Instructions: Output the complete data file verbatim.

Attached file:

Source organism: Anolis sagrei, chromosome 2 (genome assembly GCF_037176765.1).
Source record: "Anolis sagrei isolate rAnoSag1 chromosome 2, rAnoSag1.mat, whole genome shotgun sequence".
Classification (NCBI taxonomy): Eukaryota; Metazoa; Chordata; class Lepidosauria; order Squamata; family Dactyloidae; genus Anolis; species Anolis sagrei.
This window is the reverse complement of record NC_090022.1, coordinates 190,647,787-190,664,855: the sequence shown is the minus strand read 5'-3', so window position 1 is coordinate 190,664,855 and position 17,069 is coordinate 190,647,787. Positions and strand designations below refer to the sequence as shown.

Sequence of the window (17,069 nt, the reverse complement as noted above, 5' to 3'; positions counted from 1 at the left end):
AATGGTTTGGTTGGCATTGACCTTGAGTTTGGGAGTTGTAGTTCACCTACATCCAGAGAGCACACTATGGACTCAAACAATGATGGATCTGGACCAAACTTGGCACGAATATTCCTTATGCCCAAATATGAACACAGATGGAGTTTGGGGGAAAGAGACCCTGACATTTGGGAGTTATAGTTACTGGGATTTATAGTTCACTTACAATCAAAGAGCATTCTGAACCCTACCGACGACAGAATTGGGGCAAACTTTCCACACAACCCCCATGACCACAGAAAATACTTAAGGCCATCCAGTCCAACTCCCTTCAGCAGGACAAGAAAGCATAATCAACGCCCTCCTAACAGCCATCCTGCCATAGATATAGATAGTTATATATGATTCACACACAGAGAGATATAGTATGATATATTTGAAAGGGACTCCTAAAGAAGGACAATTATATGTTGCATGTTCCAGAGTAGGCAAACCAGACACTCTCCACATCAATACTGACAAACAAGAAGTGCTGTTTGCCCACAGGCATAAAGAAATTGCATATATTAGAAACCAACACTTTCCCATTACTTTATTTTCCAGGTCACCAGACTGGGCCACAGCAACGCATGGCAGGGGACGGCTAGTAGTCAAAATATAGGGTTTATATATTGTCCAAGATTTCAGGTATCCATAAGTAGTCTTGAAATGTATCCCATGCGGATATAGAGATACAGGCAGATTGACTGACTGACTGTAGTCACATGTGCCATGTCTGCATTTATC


Source organism: Anolis sagrei, chromosome 2 (genome assembly GCF_037176765.1).
Source record: "Anolis sagrei isolate rAnoSag1 chromosome 2, rAnoSag1.mat, whole genome shotgun sequence".
Classification (NCBI taxonomy): Eukaryota; Metazoa; Chordata; class Lepidosauria; order Squamata; family Dactyloidae; genus Anolis; species Anolis sagrei.
This window is the reverse complement of record NC_090022.1, coordinates 190,647,787-190,664,855: the sequence shown is the minus strand read 5'-3', so window position 1 is coordinate 190,664,855 and position 17,069 is coordinate 190,647,787. Positions and strand designations below refer to the sequence as shown.

Sequence of the window (17,069 nt, the reverse complement as noted above, 5' to 3'; positions counted from 1 at the left end):
AATGGTTTGGTTGGCATTGACCTTGAGTTTGGGAGTTGTAGTTCACCTACATCCAGAGAGCACACTATGGACTCAAACAATGATGGATCTGGACCAAACTTGGCACGAATATTCCTTATGCCCAAATATGAACACAGATGGAGTTTGGGGGAAAGAGACCCTGACATTTGGGAGTTATAGTTACTGGGATTTATAGTTCACTTACAATCAAAGAGCATTCTGAACCCTACCGACGACAGAATTGGGGCAAACTTTCCACACAACCCCCATGACCACAGAAAATACTTAAGGCCATCCAGTCCAACTCCCTTCAGCAGGACAAGAAAGCATAATCAACGCCCTCCTAACAGCCATCCTGCCATAGATATAGATAGTTATATATGATTCACACACAGAGAGATATAGTATGATATATTTGAAAGGGACTCCTAAAGAAGGACAATTATATGTTGCATGTTCCAGAGTAGGCAAACCAGACACTCTCCACATCAATACTGACAAACAAGAAGTGCTGTTTGCCCACAGGCATAAAGAAATTGCATATATTAGAAACCAACACTTTCCCATTACTTTATTTTCCAGGTCACCAGACTGGGCCACAGCAACGCATGGCAGGGGACGGCTAGTAGTCAAAATATAGGGTTTATATATTGTCCAAGATTTCAGGTATCCATAAGTAGTCTTGAAATGTATCCCATGCGGATATAGAGATACAGGCAGATTGACTGACTGACTGTAGTCACATGTGCCATGTCTGCATTTATC